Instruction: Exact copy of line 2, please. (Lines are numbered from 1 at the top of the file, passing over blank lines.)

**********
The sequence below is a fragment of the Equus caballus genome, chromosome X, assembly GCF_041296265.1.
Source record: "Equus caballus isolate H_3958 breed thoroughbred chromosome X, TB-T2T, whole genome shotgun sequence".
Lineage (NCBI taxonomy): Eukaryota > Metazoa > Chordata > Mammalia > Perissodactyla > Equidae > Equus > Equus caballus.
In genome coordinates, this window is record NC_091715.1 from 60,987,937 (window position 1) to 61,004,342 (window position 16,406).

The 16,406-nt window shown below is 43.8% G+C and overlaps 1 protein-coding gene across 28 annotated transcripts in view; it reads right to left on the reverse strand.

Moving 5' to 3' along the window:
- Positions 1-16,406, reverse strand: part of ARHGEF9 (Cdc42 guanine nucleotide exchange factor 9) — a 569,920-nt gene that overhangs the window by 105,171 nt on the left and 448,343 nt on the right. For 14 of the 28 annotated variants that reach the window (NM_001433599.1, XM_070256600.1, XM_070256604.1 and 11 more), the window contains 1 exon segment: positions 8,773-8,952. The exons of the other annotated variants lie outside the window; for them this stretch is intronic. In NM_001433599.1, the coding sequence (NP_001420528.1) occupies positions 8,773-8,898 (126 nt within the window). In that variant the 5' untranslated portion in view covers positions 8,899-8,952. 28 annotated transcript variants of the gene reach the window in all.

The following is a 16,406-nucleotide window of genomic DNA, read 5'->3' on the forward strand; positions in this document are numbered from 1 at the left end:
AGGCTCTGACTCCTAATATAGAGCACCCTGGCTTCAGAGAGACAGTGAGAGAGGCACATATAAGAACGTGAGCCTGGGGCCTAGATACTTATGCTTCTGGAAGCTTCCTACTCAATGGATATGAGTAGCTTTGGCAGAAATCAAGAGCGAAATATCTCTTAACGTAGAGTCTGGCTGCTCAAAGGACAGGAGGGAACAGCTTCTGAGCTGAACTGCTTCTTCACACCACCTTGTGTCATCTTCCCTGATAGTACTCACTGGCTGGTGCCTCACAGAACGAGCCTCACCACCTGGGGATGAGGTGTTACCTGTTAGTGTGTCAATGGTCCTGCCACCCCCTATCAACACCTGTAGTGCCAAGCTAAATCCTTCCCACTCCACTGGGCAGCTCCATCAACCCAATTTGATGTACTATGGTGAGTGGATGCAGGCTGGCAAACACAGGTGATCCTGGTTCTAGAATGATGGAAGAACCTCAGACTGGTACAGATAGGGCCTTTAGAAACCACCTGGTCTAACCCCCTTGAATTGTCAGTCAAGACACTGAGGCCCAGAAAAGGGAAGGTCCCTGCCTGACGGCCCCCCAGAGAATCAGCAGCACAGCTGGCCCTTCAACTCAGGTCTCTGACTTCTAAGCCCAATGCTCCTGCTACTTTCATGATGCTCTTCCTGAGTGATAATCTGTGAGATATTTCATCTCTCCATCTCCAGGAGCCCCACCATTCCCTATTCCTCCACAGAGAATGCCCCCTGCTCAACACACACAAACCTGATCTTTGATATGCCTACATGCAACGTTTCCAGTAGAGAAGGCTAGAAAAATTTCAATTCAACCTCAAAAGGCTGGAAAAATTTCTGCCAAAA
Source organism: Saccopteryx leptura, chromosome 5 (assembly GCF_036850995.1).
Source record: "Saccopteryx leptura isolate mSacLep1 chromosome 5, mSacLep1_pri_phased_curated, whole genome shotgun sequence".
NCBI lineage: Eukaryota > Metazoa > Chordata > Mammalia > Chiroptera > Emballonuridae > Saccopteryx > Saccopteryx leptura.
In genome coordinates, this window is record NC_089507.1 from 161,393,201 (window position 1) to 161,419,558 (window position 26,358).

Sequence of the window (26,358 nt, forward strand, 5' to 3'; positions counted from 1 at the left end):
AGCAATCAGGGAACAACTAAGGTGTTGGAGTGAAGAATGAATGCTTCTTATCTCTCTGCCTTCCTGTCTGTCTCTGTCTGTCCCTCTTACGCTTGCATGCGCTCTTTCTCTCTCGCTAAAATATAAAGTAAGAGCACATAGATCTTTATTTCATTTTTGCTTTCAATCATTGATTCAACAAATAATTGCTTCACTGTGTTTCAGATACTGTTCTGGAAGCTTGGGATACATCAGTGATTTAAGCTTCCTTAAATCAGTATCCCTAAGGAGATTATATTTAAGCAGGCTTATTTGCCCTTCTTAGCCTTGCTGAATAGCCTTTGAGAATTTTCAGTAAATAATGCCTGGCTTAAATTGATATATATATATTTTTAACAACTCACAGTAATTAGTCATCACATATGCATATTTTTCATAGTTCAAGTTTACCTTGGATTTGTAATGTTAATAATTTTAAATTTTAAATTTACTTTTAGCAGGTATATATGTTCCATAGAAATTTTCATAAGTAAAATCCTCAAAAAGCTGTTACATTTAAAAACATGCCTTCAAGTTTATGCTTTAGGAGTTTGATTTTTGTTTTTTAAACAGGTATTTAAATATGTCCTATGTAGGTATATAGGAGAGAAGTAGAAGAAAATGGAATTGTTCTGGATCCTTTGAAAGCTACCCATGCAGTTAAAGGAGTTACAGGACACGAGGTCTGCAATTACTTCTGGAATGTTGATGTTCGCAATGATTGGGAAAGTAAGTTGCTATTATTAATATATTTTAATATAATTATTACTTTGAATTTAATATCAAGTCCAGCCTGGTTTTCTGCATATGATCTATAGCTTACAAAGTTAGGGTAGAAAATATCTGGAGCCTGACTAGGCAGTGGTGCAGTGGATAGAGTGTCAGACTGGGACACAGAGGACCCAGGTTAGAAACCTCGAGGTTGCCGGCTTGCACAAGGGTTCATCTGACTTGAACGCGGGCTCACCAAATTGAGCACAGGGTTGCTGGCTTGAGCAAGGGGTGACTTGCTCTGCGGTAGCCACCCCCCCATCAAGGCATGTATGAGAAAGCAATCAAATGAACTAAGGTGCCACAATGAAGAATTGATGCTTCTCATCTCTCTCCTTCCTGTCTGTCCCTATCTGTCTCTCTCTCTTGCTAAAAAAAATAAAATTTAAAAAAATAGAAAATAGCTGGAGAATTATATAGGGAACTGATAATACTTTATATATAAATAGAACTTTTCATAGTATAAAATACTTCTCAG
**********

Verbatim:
Source record: "Equus caballus isolate H_3958 breed thoroughbred chromosome X, TB-T2T, whole genome shotgun sequence".